You are a busy person and media companies get it, that’s why they’re here to be a parent in your absence. What you may have never considered is that media companies can also be bad parents. Thankfully, it’s actually pretty easy to figure out which conglomerate should be raising your children.
Local Babysitter crunched some aging data in order to get a rough idea of how many hours of advertising children are consuming on average while they sit in front of the boob tube. (ed. note: Not sure if that’s what they call iPads these days.) The website took the average number of commercial runtimes per hour (from the University of Michigan’s medical center) and the average number of hours per week that a kid spends watching TV (from the Nielson ratings agency) and calculated that children are consuming up to 400 hours of advertising per year. 400 freaking hours!
This data is, respectively, from 2010 and 2014, and things are changing fast but it’s fair to say that the 400-hour figure gets us somewhere close to an accurate figure on all the marketing being crammed down children’s throats. The takeaway is clear: Kids spend a stupid amount of time hoovering up ad content while their brains are mostly on autopilot, and that seems like a situation that’s probably not ideal.
So that brings us to the question of which streaming service is the best option for offloading your kid to a screen for an hour or ten. Sure, in a perfect world everyone would have time to attend to their kids every waking second but that seems like an unrealistic and possibly cruel expectation for most parents. Besides, parents have a lot of TV to catch up on themselves.
History has shown us that YouTube is the absolute worst idea for keeping your kid occupied, namely because the platform has largely ignored its ongoing toxic content problem and even seemingly innocuous videos have led unsuspecting viewers to some bizarre kid-unfriendly viewing—even in the YouTube Kids app. That leaves a few others.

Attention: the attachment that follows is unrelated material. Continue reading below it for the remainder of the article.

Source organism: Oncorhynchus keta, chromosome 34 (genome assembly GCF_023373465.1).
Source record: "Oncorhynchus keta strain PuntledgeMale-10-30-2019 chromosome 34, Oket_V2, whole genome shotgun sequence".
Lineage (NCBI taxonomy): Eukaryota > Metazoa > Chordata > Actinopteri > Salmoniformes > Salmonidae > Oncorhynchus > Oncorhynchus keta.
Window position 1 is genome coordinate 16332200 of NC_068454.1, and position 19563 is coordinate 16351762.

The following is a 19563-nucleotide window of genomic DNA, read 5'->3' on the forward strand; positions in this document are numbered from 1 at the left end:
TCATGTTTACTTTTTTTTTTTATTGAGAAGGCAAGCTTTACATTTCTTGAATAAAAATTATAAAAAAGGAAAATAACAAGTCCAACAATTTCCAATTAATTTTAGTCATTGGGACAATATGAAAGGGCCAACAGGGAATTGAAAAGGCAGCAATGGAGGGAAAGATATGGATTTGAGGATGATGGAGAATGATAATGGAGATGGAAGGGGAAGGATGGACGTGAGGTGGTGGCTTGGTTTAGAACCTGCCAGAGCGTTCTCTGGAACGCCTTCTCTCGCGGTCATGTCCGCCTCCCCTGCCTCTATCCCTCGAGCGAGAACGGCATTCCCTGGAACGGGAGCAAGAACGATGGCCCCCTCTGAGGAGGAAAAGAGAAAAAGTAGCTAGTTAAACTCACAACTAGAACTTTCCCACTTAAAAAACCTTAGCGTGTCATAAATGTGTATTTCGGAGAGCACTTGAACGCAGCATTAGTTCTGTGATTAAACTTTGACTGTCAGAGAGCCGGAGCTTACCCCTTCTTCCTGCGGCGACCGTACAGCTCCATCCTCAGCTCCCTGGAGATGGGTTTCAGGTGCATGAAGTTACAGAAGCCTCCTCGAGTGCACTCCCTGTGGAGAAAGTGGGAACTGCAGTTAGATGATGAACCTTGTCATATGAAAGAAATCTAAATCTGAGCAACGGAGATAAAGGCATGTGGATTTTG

Premium Hulu seems fine assuming kids can reasonably be expected to stay within the designation children’s tab on the platform, or if they were left to watch one or two episodes of a series. But kids are crafty. I was recently amazed by a child who was hardly old enough to tie their shoe but had somehow mastered the navigation of an iPad.
For that reason, Netflix would be a better option, as it has a designated user option to both limit the kinds of content kids have access to while also giving them plenty of options. It also has interactive shows that kids probably like and participation is learning, right? Ideal for everyone, and no ads!
If you really want to give your child some food for thought, though, the PBS app comes highly recommended by several of my colleagues, none of whom have children but all of whom have your best interest at heart. It’s also free from ads, and it has all kinds of brain-boosting shows to help your kids actually learn something. Sure, HBO has Sesame Street, but who’s going to leave their kid alone with the HBO app?
We have to acknowledge the elephant in the room: Disney+ is coming soon to steal all of Netflix’s best content. Should you let Disney raise your kid? Trick question! Disney will be raising your kid whether you like it or not.
Listen, ads are horrible for everyone, but especially for young minds. If you’re going to let your TV be your babysitter, why not just cut the cord and avoid all that bullshit? And hey, if it’s any consolation, many of us here at Gizmodo dot com were raised by TVs and we turned out fine.